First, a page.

(22) You will be asked for your password to authenticate the operation.
(23) Select
Authenticate to continue.

(24) Insert micro SD card into the Raspberry Pi, add a keyboard, display and power supply, then boot.
(25) Open a terminal session and enter
sudo apt update
(26) Enter the command
sudo apt upgrade -y This command may take quite some time to run, so be patient.
(27) Enter the command
sudo reboot now

(28) Open a terminal session and enter the command
sudo raspi-config
(29) Select
2 Display Options
(30) Select
D5 VNC Resolution
(31) Select VNC Resolution to match the monitor used on the server. I will select
(32) On the top menu select
3 Interface Options
(33) Select
I3 Enable/disable graphical remote access using RealVNC. Then select <Yes>.
(34) From the top menu select
6 Advanced Options.
(35) Select
A1 Expand Filesystem.
(36) From the top menu select
6 Advanced Options.
(37) Select
AA Network Config.
(38) Select
2 NetworkManager.
(39) From the top menu Select
(40) Select
<Yes> to the question Would you like to reboot now?

(41) To set up the Ethernet connection, on the main screen of the Raspberry Pi in the top right corner select the
Network Icon.
(42) Select
Advanced Options.
(43) Select
Edit Connections.
(44) Double click in the Ethernet Device Name (probably "
Wired connection 1" or similar).
(45) Enter the Ethernet connection parameters. In this project, the local Ethernet sub-net is on the
10.128 subnet, the Wi-Fi is on the 192.168 subnet. For this system, another Raspberry Pi provides the gateway from the Ethernet cable LAN. This node must be set as the gateway for the 10.128 subnet. The node's IP address can be found in the main server's /etc/hosts file.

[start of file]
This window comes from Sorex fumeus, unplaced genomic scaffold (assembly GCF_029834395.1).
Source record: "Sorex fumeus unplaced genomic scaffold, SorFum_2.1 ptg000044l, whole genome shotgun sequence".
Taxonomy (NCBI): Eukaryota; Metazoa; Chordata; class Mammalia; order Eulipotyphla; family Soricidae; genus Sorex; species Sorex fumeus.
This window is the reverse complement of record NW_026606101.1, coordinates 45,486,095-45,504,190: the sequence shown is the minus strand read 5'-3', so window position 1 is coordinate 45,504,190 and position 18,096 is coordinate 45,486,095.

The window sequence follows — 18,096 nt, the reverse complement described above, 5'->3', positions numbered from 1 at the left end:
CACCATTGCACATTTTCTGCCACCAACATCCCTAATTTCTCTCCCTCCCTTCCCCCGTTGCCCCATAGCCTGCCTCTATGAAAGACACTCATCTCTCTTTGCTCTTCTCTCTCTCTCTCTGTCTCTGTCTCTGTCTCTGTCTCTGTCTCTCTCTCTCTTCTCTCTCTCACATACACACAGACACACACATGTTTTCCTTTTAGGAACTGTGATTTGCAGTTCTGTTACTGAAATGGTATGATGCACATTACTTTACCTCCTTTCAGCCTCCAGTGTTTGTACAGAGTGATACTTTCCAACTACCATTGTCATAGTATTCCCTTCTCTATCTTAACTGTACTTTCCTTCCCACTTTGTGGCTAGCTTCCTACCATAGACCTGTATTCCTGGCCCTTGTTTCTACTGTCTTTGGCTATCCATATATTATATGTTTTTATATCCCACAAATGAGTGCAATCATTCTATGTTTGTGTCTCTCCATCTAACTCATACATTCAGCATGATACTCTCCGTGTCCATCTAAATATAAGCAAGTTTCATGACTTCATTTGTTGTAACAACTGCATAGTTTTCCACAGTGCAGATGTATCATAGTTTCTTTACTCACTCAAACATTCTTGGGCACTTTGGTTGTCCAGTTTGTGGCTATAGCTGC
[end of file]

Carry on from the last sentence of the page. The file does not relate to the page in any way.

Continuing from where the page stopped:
(46) This system does not run a local DNS server and name resolution is achieved by copying the
/etc/hosts file from the mail server.

(47) Open a terminal session and enter
sudo reboot now

(48) Once the raspberry Pi is running via the Ethernet connection, you can reduce the power consumption by turning off Bluetooth and Wi-Fi. This can be easily done by clicking on the Bluetooth and Wi-Fi icons on the top right corner of the display. Note: Be sure that the Pi is actually running via the Ethernet cable before turning the Wi-Fi off, otherwise you will lose communication with the Pi.

(49) Install a Network Time setting program by entering the command
sudo apt install ntp on the command line and follow the prompts.
(50) Install an NTP Server by entering the command
sudo nano /etc/ntp.conf and adding the name of at least one time server than the Raspberry Pi can reach on its network. On this local network, the node "typhon" is the NTP Server, so this line server typhon would be inserted in the position indicated by the comments in the file.
(51) Restart the NTP program using the updated NTP server using the command
sudo service ntp restart

(52) Install a serial terminal for debugging purposes. Select one of your choice, but I will use CuteCom. From the console enter
sudo apt install cutecom

Licenced under Creative Commons Attribution Share Alike 4.0 International or better by Mark Little (2022 - 2023)